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What is that indicator/math symbol?

  1. Aug 11, 2017 #1
    Some sort of hazziness inside a circle ..name of that??
     

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  3. Aug 11, 2017 #2

    Drakkith

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  4. Aug 11, 2017 #3

    fresh_42

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    And it's only made to let English native speakers look bad, as it is no "th" but originally pronounced as "teta", and of course with an "eh", not an "e". :-p
     
  5. Aug 11, 2017 #4

    Drakkith

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    Err, what?
     
  6. Aug 11, 2017 #5

    George Jones

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    It is an uppercase theta; you are probably mores used to seeing a lowercase theta.
     
  7. Aug 11, 2017 #6

    fresh_42

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    Ancient Greek: θῆτα thē̂ta [tʰɛ̂ːta]
     
  8. Aug 11, 2017 #7

    Drakkith

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    Oh, you're just saying it was originally pronounced differently than we do now.
     
  9. Aug 11, 2017 #8

    TeethWhitener

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    The Greek-Americans that I asked pronounce it "thita," rhyming with "pita" but enunciating the t.
     
  10. Aug 11, 2017 #9
    Isberg and Resnick really confuses me He could use beta,gamma or anything, instead of this uppercase theta
     
  11. Aug 11, 2017 #10

    mfb

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    As this is in the context of radioactivity, alpha beta or gamma would be a problematic choice, and you probably want to keep delta for delta-electrons as well. ##\theta## for angles is quite common,no idea why that text uses ##\Theta##.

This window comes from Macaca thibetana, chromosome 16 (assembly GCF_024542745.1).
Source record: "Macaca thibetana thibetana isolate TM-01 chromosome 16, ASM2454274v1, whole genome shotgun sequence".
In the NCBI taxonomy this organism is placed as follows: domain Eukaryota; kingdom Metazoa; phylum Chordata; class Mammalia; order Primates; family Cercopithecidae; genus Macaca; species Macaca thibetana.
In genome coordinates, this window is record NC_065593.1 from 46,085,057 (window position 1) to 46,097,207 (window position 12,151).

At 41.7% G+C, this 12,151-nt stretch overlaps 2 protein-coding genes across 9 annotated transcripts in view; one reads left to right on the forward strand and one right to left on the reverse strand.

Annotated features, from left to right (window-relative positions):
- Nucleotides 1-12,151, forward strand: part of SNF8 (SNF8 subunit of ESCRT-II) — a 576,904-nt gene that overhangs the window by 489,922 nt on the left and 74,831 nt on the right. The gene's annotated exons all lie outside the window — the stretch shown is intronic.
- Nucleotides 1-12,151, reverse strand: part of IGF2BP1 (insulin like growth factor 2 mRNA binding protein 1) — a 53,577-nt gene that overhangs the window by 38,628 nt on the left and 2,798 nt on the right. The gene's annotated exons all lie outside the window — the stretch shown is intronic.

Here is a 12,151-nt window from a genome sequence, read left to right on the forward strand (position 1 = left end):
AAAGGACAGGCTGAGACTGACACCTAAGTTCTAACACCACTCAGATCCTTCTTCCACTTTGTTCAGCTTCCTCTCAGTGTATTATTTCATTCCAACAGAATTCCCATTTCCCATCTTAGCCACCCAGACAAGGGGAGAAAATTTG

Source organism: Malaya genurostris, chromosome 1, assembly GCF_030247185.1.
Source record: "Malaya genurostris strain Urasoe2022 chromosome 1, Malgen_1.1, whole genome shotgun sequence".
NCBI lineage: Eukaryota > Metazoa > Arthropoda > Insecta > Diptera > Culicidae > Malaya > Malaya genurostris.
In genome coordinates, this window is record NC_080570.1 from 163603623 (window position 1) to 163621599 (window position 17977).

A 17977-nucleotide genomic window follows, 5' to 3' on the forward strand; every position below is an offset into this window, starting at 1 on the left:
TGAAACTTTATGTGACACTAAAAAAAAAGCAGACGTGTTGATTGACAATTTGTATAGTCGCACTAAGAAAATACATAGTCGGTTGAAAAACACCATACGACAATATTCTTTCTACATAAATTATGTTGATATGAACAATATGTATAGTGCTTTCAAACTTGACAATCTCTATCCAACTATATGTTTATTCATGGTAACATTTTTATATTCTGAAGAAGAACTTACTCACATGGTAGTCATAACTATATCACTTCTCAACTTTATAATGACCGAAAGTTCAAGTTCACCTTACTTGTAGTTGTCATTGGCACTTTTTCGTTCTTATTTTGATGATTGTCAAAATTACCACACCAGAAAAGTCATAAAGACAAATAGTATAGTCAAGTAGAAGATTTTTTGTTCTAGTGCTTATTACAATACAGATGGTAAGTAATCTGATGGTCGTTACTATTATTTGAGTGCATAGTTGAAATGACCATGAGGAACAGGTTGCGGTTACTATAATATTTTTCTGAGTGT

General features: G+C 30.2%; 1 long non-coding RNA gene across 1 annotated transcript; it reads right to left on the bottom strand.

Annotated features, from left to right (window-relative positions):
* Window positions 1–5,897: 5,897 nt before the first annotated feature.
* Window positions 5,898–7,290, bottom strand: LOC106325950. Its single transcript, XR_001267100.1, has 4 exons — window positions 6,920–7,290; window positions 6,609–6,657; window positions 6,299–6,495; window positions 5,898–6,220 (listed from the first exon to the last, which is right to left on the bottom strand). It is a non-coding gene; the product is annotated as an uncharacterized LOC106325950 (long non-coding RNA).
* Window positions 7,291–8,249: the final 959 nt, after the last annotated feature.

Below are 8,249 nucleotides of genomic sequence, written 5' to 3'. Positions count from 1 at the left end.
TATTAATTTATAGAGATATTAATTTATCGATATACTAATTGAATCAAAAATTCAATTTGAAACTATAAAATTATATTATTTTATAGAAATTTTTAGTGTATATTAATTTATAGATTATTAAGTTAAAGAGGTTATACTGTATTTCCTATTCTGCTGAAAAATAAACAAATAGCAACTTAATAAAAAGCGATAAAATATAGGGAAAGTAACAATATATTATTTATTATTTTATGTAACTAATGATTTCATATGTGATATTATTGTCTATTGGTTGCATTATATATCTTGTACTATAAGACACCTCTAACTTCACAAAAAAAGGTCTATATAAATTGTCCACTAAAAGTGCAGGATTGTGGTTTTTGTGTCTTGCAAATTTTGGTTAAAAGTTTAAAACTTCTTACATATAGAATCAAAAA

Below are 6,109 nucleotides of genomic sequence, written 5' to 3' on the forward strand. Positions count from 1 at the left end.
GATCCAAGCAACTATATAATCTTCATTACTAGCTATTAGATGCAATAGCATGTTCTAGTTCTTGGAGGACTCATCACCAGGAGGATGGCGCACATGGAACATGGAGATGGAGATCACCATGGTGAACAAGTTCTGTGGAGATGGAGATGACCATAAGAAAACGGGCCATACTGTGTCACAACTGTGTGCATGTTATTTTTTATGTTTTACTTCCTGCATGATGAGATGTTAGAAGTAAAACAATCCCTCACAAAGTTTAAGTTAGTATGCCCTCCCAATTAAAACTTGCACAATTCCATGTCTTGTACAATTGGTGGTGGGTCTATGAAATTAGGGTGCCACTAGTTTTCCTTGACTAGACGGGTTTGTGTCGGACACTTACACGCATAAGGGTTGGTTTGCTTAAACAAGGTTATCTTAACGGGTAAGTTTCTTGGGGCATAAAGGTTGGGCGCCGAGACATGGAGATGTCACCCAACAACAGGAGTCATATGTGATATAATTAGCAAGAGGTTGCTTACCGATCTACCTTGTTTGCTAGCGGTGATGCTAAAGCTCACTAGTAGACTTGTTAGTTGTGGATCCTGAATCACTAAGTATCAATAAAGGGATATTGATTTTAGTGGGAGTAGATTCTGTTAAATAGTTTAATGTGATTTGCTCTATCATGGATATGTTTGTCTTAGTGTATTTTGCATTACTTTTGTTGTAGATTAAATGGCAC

12. Aug 11, 2017 #11

    fresh_42

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    Yes, but whether one pronounces it in modern Greek, with an "[ i ]" or in ancient Greek with an "[ e ]", the "th" is wrong, as it is the Greek version of a "t" which is pronounced as a "t". Perhaps I should start and say the Steelers are from Pittsborough ...
    Edit: I might have been wrong here, as the Greek have a sound [##t^h##] which is closer to "th" than to "t", something as in "theft". I had forgotten that there is also the ##\tau## for "t".
    Yes, but modern Greek is a bit different from the ancient language.
     
    Last edited: Aug 11, 2017
  13. Aug 11, 2017 #12

    fresh_42

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    We usually loot every alphabet we can get a hand on ##a,b,c,\ldots , \alpha,\beta,\gamma,\ldots , \mathfrak{a},\mathfrak{g},\mathfrak{h},\ldots, \mathbb{C},\mathbb{F},\mathbb{N},\ldots ,\mathcal{A},\mathcal{B},\mathcal{C},\ldots , \mathscr{A},\mathscr{B},\mathscr{C}##
    that it makes me wonder why we don't use и , я , ч , etc.
     
  14. Aug 11, 2017 #13

    mfb

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  15. Aug 15, 2017 #14

    Mark44

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    Don't forget the Hebrew letter aleph (##\aleph##), as in ##\aleph_0, \aleph_1## and so on.
     
  16. Aug 17, 2017 at 4:00 PM #15
    Arabic has some interesting letters. Too many important symbols have a wide variety of meanings
     
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